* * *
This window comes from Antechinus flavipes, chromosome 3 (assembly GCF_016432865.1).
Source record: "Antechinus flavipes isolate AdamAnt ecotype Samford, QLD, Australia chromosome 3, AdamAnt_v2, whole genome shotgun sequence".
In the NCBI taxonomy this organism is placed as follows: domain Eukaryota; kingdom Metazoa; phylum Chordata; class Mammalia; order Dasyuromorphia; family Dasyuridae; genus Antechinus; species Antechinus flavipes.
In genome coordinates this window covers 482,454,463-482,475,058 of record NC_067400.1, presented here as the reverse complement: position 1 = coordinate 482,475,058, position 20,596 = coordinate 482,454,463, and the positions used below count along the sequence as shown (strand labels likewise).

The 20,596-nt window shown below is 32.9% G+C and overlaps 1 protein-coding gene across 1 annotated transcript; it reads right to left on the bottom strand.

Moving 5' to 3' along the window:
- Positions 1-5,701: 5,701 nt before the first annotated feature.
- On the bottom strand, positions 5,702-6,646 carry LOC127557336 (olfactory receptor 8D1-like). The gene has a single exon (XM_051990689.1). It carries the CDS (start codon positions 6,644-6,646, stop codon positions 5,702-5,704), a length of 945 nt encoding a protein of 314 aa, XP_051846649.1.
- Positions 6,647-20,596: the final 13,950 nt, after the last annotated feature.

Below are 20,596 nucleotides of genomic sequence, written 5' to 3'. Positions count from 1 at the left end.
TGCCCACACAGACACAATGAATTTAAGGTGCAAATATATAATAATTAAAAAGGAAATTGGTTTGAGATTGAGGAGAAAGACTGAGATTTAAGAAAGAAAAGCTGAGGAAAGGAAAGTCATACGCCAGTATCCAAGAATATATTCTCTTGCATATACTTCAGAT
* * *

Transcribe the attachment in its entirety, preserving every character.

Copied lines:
This window comes from Antechinus flavipes, chromosome 3 (assembly GCF_016432865.1).
Source record: "Antechinus flavipes isolate AdamAnt ecotype Samford, QLD, Australia chromosome 3, AdamAnt_v2, whole genome shotgun sequence".
In the NCBI taxonomy this organism is placed as follows: domain Eukaryota; kingdom Metazoa; phylum Chordata; class Mammalia; order Dasyuromorphia; family Dasyuridae; genus Antechinus; species Antechinus flavipes.
In genome coordinates this window covers 482,454,463-482,475,058 of record NC_067400.1, presented here as the reverse complement: position 1 = coordinate 482,475,058, position 20,596 = coordinate 482,454,463, and the positions used below count along the sequence as shown (strand labels likewise).

The 20,596-nt window shown below is 32.9% G+C and overlaps 1 protein-coding gene across 1 annotated transcript; it reads right to left on the bottom strand.

Moving 5' to 3' along the window:
- Positions 1-5,701: 5,701 nt before the first annotated feature.
- On the bottom strand, positions 5,702-6,646 carry LOC127557336 (olfactory receptor 8D1-like). The gene has a single exon (XM_051990689.1). It carries the CDS (start codon positions 6,644-6,646, stop codon positions 5,702-5,704), a length of 945 nt encoding a protein of 314 aa, XP_051846649.1.
- Positions 6,647-20,596: the final 13,950 nt, after the last annotated feature.

Below are 20,596 nucleotides of genomic sequence, written 5' to 3'. Positions count from 1 at the left end.
TGCCCACACAGACACAATGAATTTAAGGTGCAAATATATAATAATTAAAAAGGAAATTGGTTTGAGATTGAGGAGAAAGACTGAGATTTAAGAAAGAAAAGCTGAGGAAAGGAAAGTCATACGCCAGTATCCAAGAATATATTCTCTTGCATATACTTCAGAT